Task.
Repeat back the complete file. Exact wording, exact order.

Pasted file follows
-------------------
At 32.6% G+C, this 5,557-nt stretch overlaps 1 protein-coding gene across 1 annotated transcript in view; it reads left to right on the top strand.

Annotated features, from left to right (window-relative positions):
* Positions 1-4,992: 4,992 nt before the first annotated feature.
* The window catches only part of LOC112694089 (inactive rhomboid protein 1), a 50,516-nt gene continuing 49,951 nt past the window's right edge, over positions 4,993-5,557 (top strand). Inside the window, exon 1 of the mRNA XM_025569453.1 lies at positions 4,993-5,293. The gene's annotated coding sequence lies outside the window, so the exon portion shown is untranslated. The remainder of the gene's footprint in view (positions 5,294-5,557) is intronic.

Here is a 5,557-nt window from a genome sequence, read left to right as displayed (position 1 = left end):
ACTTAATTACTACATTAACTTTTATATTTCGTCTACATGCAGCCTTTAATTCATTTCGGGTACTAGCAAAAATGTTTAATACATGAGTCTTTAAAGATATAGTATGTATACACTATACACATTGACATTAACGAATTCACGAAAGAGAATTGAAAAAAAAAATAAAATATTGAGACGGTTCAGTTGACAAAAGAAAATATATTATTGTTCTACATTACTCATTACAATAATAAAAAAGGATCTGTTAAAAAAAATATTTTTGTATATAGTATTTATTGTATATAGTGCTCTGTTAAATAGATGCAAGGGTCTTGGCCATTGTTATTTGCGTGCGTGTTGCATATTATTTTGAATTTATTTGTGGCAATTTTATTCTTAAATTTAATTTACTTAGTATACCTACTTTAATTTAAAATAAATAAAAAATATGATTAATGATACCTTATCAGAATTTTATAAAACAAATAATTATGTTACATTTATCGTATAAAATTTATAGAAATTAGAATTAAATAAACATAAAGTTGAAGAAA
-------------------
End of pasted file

At 32.6% G+C, this 5,557-nt stretch overlaps 1 protein-coding gene across 1 annotated transcript in view; it reads left to right on the top strand.

Annotated features, from left to right (window-relative positions):
* Positions 1-4,992: 4,992 nt before the first annotated feature.
* The window catches only part of LOC112694089 (inactive rhomboid protein 1), a 50,516-nt gene continuing 49,951 nt past the window's right edge, over positions 4,993-5,557 (top strand). Inside the window, exon 1 of the mRNA XM_025569453.1 lies at positions 4,993-5,293. The gene's annotated coding sequence lies outside the window, so the exon portion shown is untranslated. The remainder of the gene's footprint in view (positions 5,294-5,557) is intronic.

Here is a 5,557-nt window from a genome sequence, read left to right as displayed (position 1 = left end):
ACTTAATTACTACATTAACTTTTATATTTCGTCTACATGCAGCCTTTAATTCATTTCGGGTACTAGCAAAAATGTTTAATACATGAGTCTTTAAAGATATAGTATGTATACACTATACACATTGACATTAACGAATTCACGAAAGAGAATTGAAAAAAAAAATAAAATATTGAGACGGTTCAGTTGACAAAAGAAAATATATTATTGTTCTACATTACTCATTACAATAATAAAAAAGGATCTGTTAAAAAAAATATTTTTGTATATAGTATTTATTGTATATAGTGCTCTGTTAAATAGATGCAAGGGTCTTGGCCATTGTTATTTGCGTGCGTGTTGCATATTATTTTGAATTTATTTGTGGCAATTTTATTCTTAAATTTAATTTACTTAGTATACCTACTTTAATTTAAAATAAATAAAAAATATGATTAATGATACCTTATCAGAATTTTATAAAACAAATAATTATGTTACATTTATCGTATAAAATTTATAGAAATTAGAATTAAATAAACATAAAGTTGAAGAAA